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BSC 2010C: Principles of Biology I

This library guide supports the FSCJ course BSC 2010C Principles of Biology.

Library Resources

Suggested Search Terms 

Here are some example keywords or phrases that can be used to find specific information in the library catalog and academic databases. 

  • "cellular respiration"                                 
  • "meiosis"                                                                
  • "genetics"                                                                                            

Suggested Boolean Searches 

Refine searches using operators like "AND," "OR," and "NOT," ensuring more precise and relevant results. 

  • "Cell structure" AND "Prokaryotic" 
  • "DNA structure" AND "Double helix"
  • "Adaptation" OR "Evolutionary change"  

Suggested Subject Headings 

Standardized terms are used to categorize and organize content within the library catalog and academic databases to enhance search precision and efficiency. 

  • Cell Biology
  • Microbiology
  • Human Anatomy

Suggested Call Number Ranges 

Locate materials within the library in these call number areas. 

  • QH 302-QH 457

The following links will give you access to possible search terms that can be used when exploring the FSCJ online databases for your coursework. 


Biology will guide you to our comprehensive online repository featuring an array of topics covering various aspects of biology. Materials include print books and e-resources.


Topics in Biology provides students the links to various peer-reviewed scholarly articles available within the FSCJ databases. 


The following are links to FSCJ databases which provide users access to a wide range of scholarly resources, including academic journals, books, ebooks, videos, and other relevant course materials. ***BE SURE TO FIRST LOGIN TO YOUR MYFSCJ ACCOUNT TO GET THE FULL RESULTS LIST.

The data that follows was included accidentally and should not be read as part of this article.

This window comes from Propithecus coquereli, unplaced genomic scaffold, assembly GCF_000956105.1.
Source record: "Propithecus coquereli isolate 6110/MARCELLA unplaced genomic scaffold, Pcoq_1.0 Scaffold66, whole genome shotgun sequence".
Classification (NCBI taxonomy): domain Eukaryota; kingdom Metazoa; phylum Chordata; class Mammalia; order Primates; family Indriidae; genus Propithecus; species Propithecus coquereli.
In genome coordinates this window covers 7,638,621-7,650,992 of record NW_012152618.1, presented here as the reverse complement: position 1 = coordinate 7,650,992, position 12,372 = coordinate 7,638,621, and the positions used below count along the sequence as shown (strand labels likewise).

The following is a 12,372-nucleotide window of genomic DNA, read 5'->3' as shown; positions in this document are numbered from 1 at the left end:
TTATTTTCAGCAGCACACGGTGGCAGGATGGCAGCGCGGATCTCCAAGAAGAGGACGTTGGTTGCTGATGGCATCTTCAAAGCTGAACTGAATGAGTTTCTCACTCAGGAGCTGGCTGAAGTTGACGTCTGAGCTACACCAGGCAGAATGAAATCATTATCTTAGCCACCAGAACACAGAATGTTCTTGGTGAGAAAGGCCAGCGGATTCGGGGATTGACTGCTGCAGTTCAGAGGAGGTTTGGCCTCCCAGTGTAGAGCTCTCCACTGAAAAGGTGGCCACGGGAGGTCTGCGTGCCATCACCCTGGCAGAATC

Topic Resources

OER or Open Educational Resources are teaching, learning, and research materials intentionally created and licensed to be free for users to own, share, and in most cases, modify. 

Research Writing

Students can develop stronger arguments for their college essays by using multiple sources for research. Use reliable Internet databases, utilize library resources, and scientifically derived empirical data. 

This program addresses the widespread ethical and legal problem of plagiarism, examining reasons used to justify content theft and the wide variety of forms it can take. Students and teachers talk frankly on-screen about their experiences with the problem and what leads some people to copy text or images from books, articles, Internet sites, and other students’ papers and projects. 

Have a literary analysis paper coming up? This is one of the trickier types of essays for a lot of college students. Watch this video to learn a strategy for approaching literary analysis and to see an example.